The Amazon dash button is a small, branded tab that lets you order stuff like washing powder just by pressing a gaudy stick-on button in your kitchen. And this isn’t just the beginning of brands turning us into nothing but obedient lab rats pressing a consume button for that small spurt of endorphins that will get us through the next 20 seconds of being alive. It’s about the fact that it’s actually quite refreshing to see a real, chunky, physical button. Something you can actually feel. Read more on Amazon Dash: Tech’s chance to be more Mary Poppins and less Minority Report…

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Call: Audio Mostly 2015 – Sound, Semantics and Social Interaction

Audio Mostly 2015
7 – 9 October 2015, Thessaloniki, Greece

Call for Papers

Sound prevails in most aspects of contemporary human communication, interaction, experience and expressiveness. Nowadays, audio is a basic ingredient of multimodal content that is massively interchanged through interacting producers and users within the Web2.0 environment and beyond.

This explosion in the use of audio has been mainly motivated and fueled by the exponential growth of the social media, the vast expansion of user-generated content, and the domination of smartphones, tablets and other mobile and wearable technologies. Sound can engage, inform, narrate, dramatize, shape the atmosphere, stimulate emotions, attract attention and create adventure. Audio modalities are part of infotainment services, interactive documentaries and non-linear stories, e-learning environments, TV-series, movies, games and all kinds of multimedia projects and installations. They are also encountered in more demanding pervasive and semantically enhanced computing services engaging context and location awareness, as well as in virtual and augmented reality human-machine interaction. While sound in all of its forms holds tremendous potential for interaction design and associated implementations, still, the interfacing abilities of contemporary audio have not been fully explored and deployed. Undoubtedly, audio holds a key role in the upcoming trends and services towards the transition to the semantic web i.e. Web3.0, validating once again an old saying deriving from the sound design and film industry: ‘sound is more than half of the picture’.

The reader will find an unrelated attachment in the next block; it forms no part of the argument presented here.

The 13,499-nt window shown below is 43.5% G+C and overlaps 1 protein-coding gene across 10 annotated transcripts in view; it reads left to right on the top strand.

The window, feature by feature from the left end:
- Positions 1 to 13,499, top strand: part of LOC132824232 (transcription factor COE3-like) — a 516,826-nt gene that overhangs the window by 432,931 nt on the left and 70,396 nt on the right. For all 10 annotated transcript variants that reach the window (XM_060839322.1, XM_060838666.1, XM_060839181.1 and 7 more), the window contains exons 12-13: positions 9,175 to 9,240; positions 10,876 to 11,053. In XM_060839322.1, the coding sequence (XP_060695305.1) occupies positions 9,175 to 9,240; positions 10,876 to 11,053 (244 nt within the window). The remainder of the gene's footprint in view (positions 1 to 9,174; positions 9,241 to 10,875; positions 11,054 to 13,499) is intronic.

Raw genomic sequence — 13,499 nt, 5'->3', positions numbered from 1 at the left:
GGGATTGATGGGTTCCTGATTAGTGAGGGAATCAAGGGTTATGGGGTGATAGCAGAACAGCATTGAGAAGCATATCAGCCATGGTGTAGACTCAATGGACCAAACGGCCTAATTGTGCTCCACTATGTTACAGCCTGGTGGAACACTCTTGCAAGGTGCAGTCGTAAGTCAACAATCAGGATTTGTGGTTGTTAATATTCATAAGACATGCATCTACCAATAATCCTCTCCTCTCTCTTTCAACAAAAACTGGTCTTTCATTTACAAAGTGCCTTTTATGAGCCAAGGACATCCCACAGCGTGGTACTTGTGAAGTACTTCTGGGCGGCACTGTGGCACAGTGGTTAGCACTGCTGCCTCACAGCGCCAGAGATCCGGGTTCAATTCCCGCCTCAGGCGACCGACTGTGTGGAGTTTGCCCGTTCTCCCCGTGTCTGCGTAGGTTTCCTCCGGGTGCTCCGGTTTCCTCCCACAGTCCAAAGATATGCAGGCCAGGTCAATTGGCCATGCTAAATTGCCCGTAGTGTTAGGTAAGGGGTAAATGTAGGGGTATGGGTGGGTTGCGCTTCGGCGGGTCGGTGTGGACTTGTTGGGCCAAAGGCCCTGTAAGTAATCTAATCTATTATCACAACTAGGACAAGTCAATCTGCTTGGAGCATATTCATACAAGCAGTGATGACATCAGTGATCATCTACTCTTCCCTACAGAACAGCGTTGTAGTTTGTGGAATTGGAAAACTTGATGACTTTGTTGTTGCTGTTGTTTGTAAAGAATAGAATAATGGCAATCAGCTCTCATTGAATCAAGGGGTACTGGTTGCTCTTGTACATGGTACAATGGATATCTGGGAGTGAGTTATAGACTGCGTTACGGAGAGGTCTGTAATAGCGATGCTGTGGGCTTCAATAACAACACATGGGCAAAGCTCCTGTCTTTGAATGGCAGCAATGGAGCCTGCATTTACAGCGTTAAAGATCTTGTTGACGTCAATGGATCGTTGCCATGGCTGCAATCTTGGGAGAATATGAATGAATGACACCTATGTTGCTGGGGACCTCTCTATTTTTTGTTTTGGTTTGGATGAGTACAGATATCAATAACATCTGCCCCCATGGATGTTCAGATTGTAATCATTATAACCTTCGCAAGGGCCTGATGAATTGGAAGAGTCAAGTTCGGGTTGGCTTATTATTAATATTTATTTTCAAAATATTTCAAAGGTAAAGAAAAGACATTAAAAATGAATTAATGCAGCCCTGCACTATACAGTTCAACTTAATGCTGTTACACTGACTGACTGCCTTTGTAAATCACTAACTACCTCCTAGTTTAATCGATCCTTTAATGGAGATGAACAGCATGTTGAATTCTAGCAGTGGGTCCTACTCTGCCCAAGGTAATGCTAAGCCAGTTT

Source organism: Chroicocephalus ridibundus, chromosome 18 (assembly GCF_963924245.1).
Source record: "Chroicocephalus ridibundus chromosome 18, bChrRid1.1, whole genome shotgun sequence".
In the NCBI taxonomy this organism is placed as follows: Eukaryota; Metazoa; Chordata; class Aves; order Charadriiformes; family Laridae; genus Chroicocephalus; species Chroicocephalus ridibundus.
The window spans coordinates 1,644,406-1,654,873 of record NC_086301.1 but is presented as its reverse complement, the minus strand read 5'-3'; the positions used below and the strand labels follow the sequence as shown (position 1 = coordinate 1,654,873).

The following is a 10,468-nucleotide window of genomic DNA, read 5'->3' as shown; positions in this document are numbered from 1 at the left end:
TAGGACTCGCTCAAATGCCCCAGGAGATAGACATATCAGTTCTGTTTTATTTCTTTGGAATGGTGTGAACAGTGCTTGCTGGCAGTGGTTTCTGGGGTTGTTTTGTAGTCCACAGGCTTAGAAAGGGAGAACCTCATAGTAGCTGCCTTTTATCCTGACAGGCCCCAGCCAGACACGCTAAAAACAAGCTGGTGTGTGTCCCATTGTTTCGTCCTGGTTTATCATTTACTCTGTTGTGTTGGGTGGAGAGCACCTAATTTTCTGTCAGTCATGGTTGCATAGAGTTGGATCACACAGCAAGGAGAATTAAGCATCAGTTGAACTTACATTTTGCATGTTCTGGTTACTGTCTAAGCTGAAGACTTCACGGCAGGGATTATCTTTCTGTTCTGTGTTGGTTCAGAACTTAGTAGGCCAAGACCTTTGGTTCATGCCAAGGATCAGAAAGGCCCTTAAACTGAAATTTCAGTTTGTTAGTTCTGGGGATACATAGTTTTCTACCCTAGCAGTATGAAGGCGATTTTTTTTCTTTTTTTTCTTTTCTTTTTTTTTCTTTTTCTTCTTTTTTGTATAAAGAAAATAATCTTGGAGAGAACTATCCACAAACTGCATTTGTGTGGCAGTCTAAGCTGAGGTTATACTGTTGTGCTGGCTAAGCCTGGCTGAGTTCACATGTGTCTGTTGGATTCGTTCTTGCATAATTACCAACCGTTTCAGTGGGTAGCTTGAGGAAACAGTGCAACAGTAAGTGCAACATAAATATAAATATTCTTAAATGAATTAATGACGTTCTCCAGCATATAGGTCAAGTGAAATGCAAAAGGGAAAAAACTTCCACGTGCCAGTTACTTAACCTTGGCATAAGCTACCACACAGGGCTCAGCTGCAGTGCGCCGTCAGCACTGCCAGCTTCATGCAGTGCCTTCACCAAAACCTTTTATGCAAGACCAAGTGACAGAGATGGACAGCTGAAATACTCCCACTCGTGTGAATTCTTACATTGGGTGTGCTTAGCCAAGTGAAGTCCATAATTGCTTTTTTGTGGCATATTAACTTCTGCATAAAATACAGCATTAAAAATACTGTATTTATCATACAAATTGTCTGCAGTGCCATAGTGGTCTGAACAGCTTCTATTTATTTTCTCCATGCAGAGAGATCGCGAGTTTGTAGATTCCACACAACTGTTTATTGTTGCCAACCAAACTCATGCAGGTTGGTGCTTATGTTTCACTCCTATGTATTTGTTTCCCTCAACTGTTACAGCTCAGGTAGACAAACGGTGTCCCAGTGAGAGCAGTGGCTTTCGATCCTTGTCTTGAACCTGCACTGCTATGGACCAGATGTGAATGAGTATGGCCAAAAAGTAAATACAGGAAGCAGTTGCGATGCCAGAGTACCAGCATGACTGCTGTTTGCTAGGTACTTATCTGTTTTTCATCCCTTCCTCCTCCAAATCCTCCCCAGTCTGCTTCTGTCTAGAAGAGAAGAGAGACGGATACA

Nonetheless, interdisciplinary studies of auditory experience open up new areas for scientific and artistic fields, crucial to our understanding of the world, ourselves and everyday life. The hegemony of vision has come to an end and our contemporary noisy life has changed irrevocably current auditory cultures. The development of sound, as an artistic medium beyond the traditional music frameworks, also illustrates new approaches to art, architecture and contemporary culture engaged with a plethora of new methodologies and practices.

During the last decade, the Audio Mostly Conference has annually brought together audio professionals, scientists and researchers, artists, theorists, content creators, interaction designers, web and social media experts, gaming and mobile application developers, behavioral researchers and others. The conference constitutes an important event for sharing, promoting and disseminating knowledge associated with the untapped potential of audio interaction.

The area of interests covers a variety of novel audio designs; interactive processing and interfacing applications in various environments and computing terminals, ranging from screens and keyboards, audio and general multimedia peripherals to smart phone and sensory and other mobile devices; essays on interactive sound, listening experience, auditory culture and sound art installations.